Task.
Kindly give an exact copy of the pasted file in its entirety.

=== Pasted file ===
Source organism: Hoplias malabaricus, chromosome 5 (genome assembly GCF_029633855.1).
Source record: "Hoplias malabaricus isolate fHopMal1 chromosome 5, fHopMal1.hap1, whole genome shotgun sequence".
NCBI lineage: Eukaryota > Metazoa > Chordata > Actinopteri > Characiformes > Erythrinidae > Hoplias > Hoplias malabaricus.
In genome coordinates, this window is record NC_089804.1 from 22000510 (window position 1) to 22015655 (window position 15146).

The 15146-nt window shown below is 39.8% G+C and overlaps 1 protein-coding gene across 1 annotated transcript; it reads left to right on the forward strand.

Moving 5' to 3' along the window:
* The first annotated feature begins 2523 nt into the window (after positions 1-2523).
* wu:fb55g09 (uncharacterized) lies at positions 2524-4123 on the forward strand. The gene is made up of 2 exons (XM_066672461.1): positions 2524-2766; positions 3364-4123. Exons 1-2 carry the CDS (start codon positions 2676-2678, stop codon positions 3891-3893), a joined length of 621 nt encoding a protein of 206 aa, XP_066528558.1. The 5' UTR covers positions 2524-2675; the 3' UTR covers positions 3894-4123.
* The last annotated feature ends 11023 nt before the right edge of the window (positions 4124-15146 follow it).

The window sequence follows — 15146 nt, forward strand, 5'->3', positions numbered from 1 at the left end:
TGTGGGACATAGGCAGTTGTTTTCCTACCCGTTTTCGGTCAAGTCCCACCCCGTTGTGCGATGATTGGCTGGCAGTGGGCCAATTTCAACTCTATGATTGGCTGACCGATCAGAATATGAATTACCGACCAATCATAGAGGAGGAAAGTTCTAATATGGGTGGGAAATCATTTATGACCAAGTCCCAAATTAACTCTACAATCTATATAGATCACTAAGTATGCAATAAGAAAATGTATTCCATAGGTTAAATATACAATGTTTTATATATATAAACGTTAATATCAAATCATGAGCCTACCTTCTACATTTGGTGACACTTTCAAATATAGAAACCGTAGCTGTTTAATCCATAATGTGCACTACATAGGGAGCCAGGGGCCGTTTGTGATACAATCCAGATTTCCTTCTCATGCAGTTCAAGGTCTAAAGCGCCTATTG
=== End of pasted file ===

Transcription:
Source organism: Hoplias malabaricus, chromosome 5 (genome assembly GCF_029633855.1).
Source record: "Hoplias malabaricus isolate fHopMal1 chromosome 5, fHopMal1.hap1, whole genome shotgun sequence".
NCBI lineage: Eukaryota > Metazoa > Chordata > Actinopteri > Characiformes > Erythrinidae > Hoplias > Hoplias malabaricus.
In genome coordinates, this window is record NC_089804.1 from 22000510 (window position 1) to 22015655 (window position 15146).

The 15146-nt window shown below is 39.8% G+C and overlaps 1 protein-coding gene across 1 annotated transcript; it reads left to right on the forward strand.

Moving 5' to 3' along the window:
* The first annotated feature begins 2523 nt into the window (after positions 1-2523).
* wu:fb55g09 (uncharacterized) lies at positions 2524-4123 on the forward strand. The gene is made up of 2 exons (XM_066672461.1): positions 2524-2766; positions 3364-4123. Exons 1-2 carry the CDS (start codon positions 2676-2678, stop codon positions 3891-3893), a joined length of 621 nt encoding a protein of 206 aa, XP_066528558.1. The 5' UTR covers positions 2524-2675; the 3' UTR covers positions 3894-4123.
* The last annotated feature ends 11023 nt before the right edge of the window (positions 4124-15146 follow it).

The window sequence follows — 15146 nt, forward strand, 5'->3', positions numbered from 1 at the left end:
TGTGGGACATAGGCAGTTGTTTTCCTACCCGTTTTCGGTCAAGTCCCACCCCGTTGTGCGATGATTGGCTGGCAGTGGGCCAATTTCAACTCTATGATTGGCTGACCGATCAGAATATGAATTACCGACCAATCATAGAGGAGGAAAGTTCTAATATGGGTGGGAAATCATTTATGACCAAGTCCCAAATTAACTCTACAATCTATATAGATCACTAAGTATGCAATAAGAAAATGTATTCCATAGGTTAAATATACAATGTTTTATATATATAAACGTTAATATCAAATCATGAGCCTACCTTCTACATTTGGTGACACTTTCAAATATAGAAACCGTAGCTGTTTAATCCATAATGTGCACTACATAGGGAGCCAGGGGCCGTTTGTGATACAATCCAGATTTCCTTCTCATGCAGTTCAAGGTCTAAAGCGCCTATTG